How Capitalism Fails US

 
Hello internet, I’m Jackie Fox and I’d like for you to join me in a thought experiment. Imagine an ideal world. What do you see? How do you know it’s ideal? If you’re anything like me, you’re imagining a world without homelessness or hunger, where life expectancy increases along with quality of life, everyone has access to healthcare, the world is healthy and our ecosystem isn’t on the verge of collapse. Following the logic of Capitalism though, you’d really just want a strong stock market and around three percent market growth per year; everything else is just icing on the cake. 
 
The problem is that while these two sets of goals aren’t entirely mutually exclusive, focusing entirely on market wealth over individual health and outcomes seems to make many of the goals of my idealized world much more difficult. Even more difficult would be maintaining these freedoms in an economic system that prefers everything to be privatized and sold for the highest price the market can support. 
 
This can often mean the market that’s supposed to make everything more efficient may use things like planned obsolescence and artificial scarcity to make the products you consume either lower quality or higher cost than they really could/should be just to maximize profit. capitalism probably isn’t the worst system in theory; a lot of basic market principles extolled by capitalists make sense, but the problem is humans are adept at breaking or gaming systems to maximize rewards. When the system is capitalism, the reward maximized will generally be profit even if this comes at the cost of human health or our environment. We have seen this acutely in the US over the last year as stock markets soared even while a record number of people suffered the ravages of being unemployed during a pandemic. 
 
Wouldn’t we all be better off if the variable we used to cheat the system maximized human happiness and quality of life? Capitalists might say that capitalism is such a system, noting the various ways life has improved since trading feudalism for capitalism, but these are lucky side effects of the pursuit of maximizing profit, not actually the goal. 
 
In Mark Fisher’s Capitalist Realism, which I discussed in my last video, Fisher explains that because of how ingrained capitalism is in our culture and even our minds, it might be very difficult to imagine a world that isn’t somehow capitalist anymore. Or as early neoliberal Margaret Thatcher was fond of saying, there is no alternative to capitalism. Others posit that capitalism has placed us at the end of history. 

The end of history is a political and philosophical concept that supposes that a particular political, economic, or social system may develop that would constitute the endpoint of humanity’s sociocultural evolution and the final form of human government. But is capitalism really the best we can do?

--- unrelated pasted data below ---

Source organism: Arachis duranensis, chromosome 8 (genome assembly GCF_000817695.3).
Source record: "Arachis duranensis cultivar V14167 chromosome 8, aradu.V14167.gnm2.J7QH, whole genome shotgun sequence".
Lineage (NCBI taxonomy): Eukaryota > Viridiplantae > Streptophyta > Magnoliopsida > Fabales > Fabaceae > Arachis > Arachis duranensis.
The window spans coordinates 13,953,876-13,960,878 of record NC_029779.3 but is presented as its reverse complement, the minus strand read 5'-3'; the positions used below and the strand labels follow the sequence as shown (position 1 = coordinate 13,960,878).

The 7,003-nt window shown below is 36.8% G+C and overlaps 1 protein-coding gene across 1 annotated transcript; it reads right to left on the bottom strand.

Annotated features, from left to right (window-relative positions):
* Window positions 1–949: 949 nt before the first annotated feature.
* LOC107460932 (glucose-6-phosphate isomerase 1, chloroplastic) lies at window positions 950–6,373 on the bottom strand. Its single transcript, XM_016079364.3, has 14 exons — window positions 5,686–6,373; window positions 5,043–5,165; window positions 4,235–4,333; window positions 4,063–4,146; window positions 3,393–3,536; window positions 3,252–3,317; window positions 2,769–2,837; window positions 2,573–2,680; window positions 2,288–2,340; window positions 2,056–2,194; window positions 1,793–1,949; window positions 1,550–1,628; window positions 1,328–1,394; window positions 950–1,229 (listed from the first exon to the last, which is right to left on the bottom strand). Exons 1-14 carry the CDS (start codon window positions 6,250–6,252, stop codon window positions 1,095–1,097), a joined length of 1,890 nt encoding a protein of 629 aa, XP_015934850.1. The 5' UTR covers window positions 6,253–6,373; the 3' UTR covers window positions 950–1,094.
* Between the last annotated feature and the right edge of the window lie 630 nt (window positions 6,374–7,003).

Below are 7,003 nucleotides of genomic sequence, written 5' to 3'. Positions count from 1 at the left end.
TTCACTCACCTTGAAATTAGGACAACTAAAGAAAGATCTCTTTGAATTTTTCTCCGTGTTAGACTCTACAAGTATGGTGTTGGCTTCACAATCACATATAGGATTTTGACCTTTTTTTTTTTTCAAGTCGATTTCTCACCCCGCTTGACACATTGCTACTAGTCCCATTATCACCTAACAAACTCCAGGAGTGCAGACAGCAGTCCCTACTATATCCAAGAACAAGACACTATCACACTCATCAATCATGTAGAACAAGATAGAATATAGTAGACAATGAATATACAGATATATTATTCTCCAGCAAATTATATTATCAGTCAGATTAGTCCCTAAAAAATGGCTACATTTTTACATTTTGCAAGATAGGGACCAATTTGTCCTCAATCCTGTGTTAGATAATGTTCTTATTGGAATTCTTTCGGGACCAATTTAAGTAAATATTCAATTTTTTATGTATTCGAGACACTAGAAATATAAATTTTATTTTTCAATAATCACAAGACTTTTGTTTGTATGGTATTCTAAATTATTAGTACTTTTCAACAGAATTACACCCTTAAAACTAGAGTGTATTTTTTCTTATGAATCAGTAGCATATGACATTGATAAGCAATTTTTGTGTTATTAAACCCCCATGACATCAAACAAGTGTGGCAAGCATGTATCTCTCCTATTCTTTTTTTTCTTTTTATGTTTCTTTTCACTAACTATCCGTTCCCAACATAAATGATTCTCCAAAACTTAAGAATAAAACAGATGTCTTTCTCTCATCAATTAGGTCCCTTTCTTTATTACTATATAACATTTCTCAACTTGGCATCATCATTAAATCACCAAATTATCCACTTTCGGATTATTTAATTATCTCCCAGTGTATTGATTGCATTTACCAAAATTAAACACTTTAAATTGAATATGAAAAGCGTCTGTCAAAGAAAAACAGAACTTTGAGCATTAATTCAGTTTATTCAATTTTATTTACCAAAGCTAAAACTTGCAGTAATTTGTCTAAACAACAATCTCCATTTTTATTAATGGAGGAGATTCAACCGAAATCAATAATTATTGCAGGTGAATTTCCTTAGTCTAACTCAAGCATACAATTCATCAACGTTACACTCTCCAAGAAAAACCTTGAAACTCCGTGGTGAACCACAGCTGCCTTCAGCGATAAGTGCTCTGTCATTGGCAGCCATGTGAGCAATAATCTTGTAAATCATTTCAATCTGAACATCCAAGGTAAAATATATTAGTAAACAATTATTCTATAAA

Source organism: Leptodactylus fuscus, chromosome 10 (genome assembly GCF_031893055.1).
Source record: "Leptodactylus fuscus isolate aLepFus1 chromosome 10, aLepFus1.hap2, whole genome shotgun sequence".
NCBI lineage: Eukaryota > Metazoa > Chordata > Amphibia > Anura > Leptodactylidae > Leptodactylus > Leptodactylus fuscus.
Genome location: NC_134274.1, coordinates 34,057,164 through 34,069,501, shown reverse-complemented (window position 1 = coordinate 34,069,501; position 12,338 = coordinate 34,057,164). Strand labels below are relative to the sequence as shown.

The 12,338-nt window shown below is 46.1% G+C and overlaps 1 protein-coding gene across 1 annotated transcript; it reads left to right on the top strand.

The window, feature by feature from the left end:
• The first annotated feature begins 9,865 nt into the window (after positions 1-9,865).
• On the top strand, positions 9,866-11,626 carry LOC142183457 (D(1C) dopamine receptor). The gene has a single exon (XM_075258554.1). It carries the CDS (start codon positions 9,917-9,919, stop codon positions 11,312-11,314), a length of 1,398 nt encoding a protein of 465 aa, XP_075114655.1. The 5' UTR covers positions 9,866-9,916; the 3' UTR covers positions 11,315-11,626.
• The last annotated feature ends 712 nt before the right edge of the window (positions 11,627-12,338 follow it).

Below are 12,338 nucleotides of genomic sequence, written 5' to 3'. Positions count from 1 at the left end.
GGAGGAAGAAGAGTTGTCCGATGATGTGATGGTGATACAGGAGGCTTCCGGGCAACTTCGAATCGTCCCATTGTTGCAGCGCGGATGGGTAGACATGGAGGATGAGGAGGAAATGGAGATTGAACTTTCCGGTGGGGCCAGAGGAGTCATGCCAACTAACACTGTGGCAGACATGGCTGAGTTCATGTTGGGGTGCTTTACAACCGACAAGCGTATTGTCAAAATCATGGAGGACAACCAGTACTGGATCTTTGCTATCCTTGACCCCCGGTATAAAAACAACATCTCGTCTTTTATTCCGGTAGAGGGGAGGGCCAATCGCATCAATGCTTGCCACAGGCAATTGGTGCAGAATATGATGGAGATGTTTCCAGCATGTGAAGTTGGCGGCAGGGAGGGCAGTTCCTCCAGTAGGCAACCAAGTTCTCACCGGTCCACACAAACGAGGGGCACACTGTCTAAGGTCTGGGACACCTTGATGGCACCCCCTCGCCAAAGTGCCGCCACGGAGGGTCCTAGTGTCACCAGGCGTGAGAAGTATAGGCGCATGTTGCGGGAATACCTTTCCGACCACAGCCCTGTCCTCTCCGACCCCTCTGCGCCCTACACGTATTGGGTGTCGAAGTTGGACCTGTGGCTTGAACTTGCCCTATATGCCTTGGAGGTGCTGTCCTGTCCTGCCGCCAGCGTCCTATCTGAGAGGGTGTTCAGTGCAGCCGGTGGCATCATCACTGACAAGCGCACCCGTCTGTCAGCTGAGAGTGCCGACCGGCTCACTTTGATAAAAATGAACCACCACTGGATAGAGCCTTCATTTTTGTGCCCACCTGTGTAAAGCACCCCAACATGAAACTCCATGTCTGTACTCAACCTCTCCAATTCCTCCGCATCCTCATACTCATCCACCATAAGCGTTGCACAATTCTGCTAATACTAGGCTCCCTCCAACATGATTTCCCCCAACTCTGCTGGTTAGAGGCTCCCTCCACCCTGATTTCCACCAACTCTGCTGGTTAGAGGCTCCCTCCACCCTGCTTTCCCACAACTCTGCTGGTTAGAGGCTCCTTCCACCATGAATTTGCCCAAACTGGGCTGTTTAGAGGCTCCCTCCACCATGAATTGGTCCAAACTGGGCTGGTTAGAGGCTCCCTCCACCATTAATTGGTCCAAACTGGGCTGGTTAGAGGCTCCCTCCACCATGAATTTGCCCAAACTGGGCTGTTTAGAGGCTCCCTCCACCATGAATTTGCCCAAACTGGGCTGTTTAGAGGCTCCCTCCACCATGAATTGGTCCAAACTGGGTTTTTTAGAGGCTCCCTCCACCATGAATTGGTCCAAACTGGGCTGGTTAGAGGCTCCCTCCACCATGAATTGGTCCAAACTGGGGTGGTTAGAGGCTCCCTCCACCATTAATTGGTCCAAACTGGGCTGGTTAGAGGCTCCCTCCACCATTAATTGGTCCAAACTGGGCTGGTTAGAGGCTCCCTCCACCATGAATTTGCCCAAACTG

The Big Other 


The Big Other seems to think so, at least, for now, and at least according to Fisher, as he describes in his book: “The Big Other is the collective fiction, the symbolic structure, presupposed by any social field. The Big Other can never be encountered in itself; instead, we only ever confront its stand-ins… One important dimension of the Big Other is that it does not know everything. It is this constitutive ignorance of the Big Other that allows public relations to function.  

Indeed, the Big Other could be defined as the consumer of PR and propaganda, the virtual figure which is required to believe even when no individual can. To use one of Žižek’s examples: who was it, for instance, who didn’t know that Really Existing Socialism was shabby and corrupt? Not any of the people, who were all too aware of its shortcomings; nor any of the government administrators, who couldn’t but know. No, it was the Big Other who was the one deemed not to know – who wasn’t allowed to know.  

Yet the distinction between what the Big Other knows, i.e., what is officially accepted, and what is widely known and experienced by actual individuals, is very far from being ‘merely’ emptily formal; it is the discrepancy between the two that allows ‘ordinary’ social reality to function. When the illusion that the Big Other did not know can no longer be maintained, the incorporeal fabric holding the social system together disintegrates.
 
In our society, and here in America our government, our Big Other believes in capitalism and even neoliberalism. This creates a dangerous limitation presupposed in all political conversations. Bernie Sanders running for president showed us a good example of this, as news organizations said he couldn’t win because he referred to himself as a democratic socialist. It wasn’t that the people weren’t interested in socialism, for much of the last decade socialism has garnered more favorability in American polls than capitalism, so it must be the Big Other who couldn’t stomach the talk of socialism, democratic or otherwise. 
 
Those of us fighting to make the general public aware of Modern Monetary Theory face a similar problem. Everyone in government – from their actions – seem to understand just how backwards their rhetoric is on the US debt and deficit and behave often as though they understand MMT when it benefits them politically and disavow it when austerity serves their interests. Their ability to do this hinges upon what the Big Other knows, and I would argue that we behave as though the Big Other is either ignorant or opposed to MMT. How can we fight such a large battle and convince a purely symbolic figure whom we can never confront that we’re right? It’s not as hard as it might sound, at least, in theory, as Fisher explains. 

“Khrushchev’s speech in 1965, in which he ‘admitted’ the failings of the Soviet state, was.. momentous. It is not as if anyone in the party was unaware of the atrocities and corruption carried out in its name, but Khrushchev’s announcement made it impossible to believe any more that the Big Other was ignorant of them.” 


Similarly, this means politicians don’t have to be ignorant of MMT to favor unnecessary austerity programs or to limit what they think it is possible in pursuing their own goals. Instead, they simply have to think most are unaware of such a thing because the Big Other cannot be said to know. Breaking this barrier, turning to action, at least in theory, is pretty simple. Someone important, preferably from the establishment whom no one could easily call a radical, must publicly and vocally embrace MMT. Once a respected establishment figure has embraced and legitimized such an idea, it may be much more difficult to claim things cannot be done with government spending, though I doubt even this will really pull Republican politicians’ heads out of the sand. We came close to a moment like this with Bernie Sanders, who was advised by major MMTers, but when it came down to it, his ideas of what is economically possible were a little too old-fashioned to really publicly embrace it. Perhaps he still has the fiscal mindset of a mayor on some level, where there’s no Federal Reserve to keystroke in money and therefore everything must be covered by taxes.